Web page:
“Thus, we now believe the Invictus acreage has both significant oil and gas potential given both source rocks are present and is not just a gas condensate play.
“Our 3D modelling of the region has also confirmed that there is a recent post structure hydrocarbon charge event over the last 20 million years that further de-risks the potential of the acreage.
“Additionally, we have stacked objectives, some with AVO (amplitude versus offset) anomalies that are an encouraging pre-drill indictor of possible hydrocarbons off the newly reprocessed Mobil seismic data, and at least five reservoir levels.
“Thus, if one level doesn’t work you have other levels to drill and assess in the same well bore. Multiple stacked objectives and AVO support further reduce the pre-drill risk.”
Lake is also emphatic about how supportive the current Zimbabwe government is for foreign investment in the country.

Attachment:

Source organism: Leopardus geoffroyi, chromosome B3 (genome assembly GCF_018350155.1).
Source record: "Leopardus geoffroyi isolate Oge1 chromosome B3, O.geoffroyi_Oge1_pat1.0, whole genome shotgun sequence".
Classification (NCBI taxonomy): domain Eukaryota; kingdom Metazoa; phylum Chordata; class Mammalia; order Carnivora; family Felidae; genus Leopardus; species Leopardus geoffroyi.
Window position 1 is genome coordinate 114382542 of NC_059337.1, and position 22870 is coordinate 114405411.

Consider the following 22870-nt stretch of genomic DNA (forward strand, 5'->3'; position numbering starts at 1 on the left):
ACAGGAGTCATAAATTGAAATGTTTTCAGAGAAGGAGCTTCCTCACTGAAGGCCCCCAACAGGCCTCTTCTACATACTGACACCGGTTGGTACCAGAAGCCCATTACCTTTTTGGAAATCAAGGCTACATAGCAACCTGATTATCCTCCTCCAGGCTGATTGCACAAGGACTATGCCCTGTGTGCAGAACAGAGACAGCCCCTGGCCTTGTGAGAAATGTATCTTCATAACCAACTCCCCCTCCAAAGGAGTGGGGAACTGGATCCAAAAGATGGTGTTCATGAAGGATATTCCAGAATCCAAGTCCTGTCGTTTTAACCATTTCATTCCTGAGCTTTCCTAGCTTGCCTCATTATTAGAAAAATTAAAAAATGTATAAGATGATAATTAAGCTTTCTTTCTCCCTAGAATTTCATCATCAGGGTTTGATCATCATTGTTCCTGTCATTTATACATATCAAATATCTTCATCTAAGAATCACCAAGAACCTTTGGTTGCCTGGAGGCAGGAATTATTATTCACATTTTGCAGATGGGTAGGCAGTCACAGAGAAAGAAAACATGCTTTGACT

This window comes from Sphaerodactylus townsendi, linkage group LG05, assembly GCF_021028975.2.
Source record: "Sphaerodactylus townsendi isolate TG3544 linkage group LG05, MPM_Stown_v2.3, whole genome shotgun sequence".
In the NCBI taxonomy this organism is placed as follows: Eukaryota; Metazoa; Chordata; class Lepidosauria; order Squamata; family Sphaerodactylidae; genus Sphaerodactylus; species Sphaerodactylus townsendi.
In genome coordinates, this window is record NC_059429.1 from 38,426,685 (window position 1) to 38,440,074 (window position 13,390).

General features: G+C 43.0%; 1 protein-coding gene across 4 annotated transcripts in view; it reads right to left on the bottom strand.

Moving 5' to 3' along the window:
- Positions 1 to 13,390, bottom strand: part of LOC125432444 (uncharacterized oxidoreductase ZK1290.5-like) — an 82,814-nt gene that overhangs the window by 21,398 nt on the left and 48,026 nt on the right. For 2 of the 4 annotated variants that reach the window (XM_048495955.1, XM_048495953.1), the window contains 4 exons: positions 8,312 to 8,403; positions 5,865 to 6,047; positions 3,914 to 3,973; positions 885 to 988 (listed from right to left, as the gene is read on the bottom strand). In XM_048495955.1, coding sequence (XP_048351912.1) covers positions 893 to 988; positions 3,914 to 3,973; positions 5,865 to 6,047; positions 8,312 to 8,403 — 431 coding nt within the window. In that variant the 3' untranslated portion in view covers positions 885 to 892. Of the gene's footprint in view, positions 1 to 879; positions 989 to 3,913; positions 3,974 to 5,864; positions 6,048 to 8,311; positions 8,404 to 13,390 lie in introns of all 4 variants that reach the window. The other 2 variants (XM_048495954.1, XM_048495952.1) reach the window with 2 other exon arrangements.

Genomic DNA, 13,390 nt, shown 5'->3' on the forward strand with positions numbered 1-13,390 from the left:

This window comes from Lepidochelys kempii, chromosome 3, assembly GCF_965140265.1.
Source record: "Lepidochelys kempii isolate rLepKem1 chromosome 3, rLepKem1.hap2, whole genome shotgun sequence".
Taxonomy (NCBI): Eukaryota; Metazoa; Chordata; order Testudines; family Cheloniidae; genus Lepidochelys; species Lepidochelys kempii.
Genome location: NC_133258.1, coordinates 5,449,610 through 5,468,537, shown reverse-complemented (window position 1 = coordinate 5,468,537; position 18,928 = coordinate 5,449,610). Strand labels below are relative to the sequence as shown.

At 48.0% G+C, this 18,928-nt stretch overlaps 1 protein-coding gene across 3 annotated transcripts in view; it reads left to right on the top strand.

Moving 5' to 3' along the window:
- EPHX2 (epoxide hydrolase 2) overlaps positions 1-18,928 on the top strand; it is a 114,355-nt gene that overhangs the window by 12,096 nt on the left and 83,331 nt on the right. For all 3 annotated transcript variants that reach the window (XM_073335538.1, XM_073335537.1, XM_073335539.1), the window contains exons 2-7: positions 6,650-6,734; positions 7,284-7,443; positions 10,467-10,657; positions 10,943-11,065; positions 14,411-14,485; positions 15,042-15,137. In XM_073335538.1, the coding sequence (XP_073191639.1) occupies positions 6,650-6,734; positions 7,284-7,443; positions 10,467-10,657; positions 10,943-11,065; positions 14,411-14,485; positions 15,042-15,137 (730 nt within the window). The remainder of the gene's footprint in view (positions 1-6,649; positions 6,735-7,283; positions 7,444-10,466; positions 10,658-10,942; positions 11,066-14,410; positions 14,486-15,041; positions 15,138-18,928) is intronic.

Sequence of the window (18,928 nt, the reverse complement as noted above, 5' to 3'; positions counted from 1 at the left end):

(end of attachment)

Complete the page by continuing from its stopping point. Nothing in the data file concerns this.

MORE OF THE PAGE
“There have obviously been a lot of challenges over the last 20 years but the new government is very much pro-business and basically offers 100 per cent foreign ownership of the assets, an investor rights guarantee and special economic zone status, so we have legal and fiscal stability,” he said.
“We have a quality board, a CEO – Scott Macmillan – whose family has been in Zimbabwe since 1897, so he knows how the country ticks, and our complementary skills within Invictus will be very beneficial to the company going forward.”
So just how far can Invictus go in the event of a success?
One-time Australian junior Hardman Resources could be a possible analogue.
The company started exploring in Mauritania back in the 1980s before turning its attention to the deep waters off the country’s coast, which were very much a frontier exploration area at that time.
Hardman’s shares were trading at about 5.5c at the time when it brought in Woodside Petroleum (ASX:WPL) as partner for the offshore Mauritania project.
The partners’ belief in this area was validated by the discovery of the Chinguetti oil field, which was brought into production in 2006.
Hardman were also early movers into the Albertine Graben in onshore Uganda. Hardman were exploring in an area that had also been passed over by the majors years earlier where it was perceived as having limited potential.
Hardman carried out a very focused exploration program and brought in Tullow Oil as a farm in partner which lead them to drill the first oil discovery in Uganda, Mputa-1.